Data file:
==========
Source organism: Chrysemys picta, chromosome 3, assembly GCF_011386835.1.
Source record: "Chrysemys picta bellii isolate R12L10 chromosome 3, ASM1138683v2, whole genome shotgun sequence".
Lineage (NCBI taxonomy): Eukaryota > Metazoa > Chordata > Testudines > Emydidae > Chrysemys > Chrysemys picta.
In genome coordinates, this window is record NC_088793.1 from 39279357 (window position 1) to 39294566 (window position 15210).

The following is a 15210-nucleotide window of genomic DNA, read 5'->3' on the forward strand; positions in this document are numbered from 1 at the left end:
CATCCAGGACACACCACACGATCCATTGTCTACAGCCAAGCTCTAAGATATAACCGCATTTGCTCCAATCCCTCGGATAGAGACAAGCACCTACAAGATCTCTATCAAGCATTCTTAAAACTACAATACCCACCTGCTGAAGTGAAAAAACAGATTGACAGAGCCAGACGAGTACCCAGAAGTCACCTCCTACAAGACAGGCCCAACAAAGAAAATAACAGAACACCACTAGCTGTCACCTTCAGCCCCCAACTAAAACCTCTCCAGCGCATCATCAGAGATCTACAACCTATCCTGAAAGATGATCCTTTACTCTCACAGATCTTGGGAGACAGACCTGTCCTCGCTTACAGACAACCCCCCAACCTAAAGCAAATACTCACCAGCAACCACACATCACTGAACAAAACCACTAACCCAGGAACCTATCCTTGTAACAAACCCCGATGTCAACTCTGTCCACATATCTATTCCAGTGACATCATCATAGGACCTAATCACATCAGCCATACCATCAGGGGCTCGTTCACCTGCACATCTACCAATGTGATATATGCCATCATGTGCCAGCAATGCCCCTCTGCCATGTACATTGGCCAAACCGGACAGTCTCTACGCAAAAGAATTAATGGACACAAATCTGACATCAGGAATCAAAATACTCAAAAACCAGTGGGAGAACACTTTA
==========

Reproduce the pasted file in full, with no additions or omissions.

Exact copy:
Source organism: Chrysemys picta, chromosome 3, assembly GCF_011386835.1.
Source record: "Chrysemys picta bellii isolate R12L10 chromosome 3, ASM1138683v2, whole genome shotgun sequence".
Lineage (NCBI taxonomy): Eukaryota > Metazoa > Chordata > Testudines > Emydidae > Chrysemys > Chrysemys picta.
In genome coordinates, this window is record NC_088793.1 from 39279357 (window position 1) to 39294566 (window position 15210).

The following is a 15210-nucleotide window of genomic DNA, read 5'->3' on the forward strand; positions in this document are numbered from 1 at the left end:
CATCCAGGACACACCACACGATCCATTGTCTACAGCCAAGCTCTAAGATATAACCGCATTTGCTCCAATCCCTCGGATAGAGACAAGCACCTACAAGATCTCTATCAAGCATTCTTAAAACTACAATACCCACCTGCTGAAGTGAAAAAACAGATTGACAGAGCCAGACGAGTACCCAGAAGTCACCTCCTACAAGACAGGCCCAACAAAGAAAATAACAGAACACCACTAGCTGTCACCTTCAGCCCCCAACTAAAACCTCTCCAGCGCATCATCAGAGATCTACAACCTATCCTGAAAGATGATCCTTTACTCTCACAGATCTTGGGAGACAGACCTGTCCTCGCTTACAGACAACCCCCCAACCTAAAGCAAATACTCACCAGCAACCACACATCACTGAACAAAACCACTAACCCAGGAACCTATCCTTGTAACAAACCCCGATGTCAACTCTGTCCACATATCTATTCCAGTGACATCATCATAGGACCTAATCACATCAGCCATACCATCAGGGGCTCGTTCACCTGCACATCTACCAATGTGATATATGCCATCATGTGCCAGCAATGCCCCTCTGCCATGTACATTGGCCAAACCGGACAGTCTCTACGCAAAAGAATTAATGGACACAAATCTGACATCAGGAATCAAAATACTCAAAAACCAGTGGGAGAACACTTTA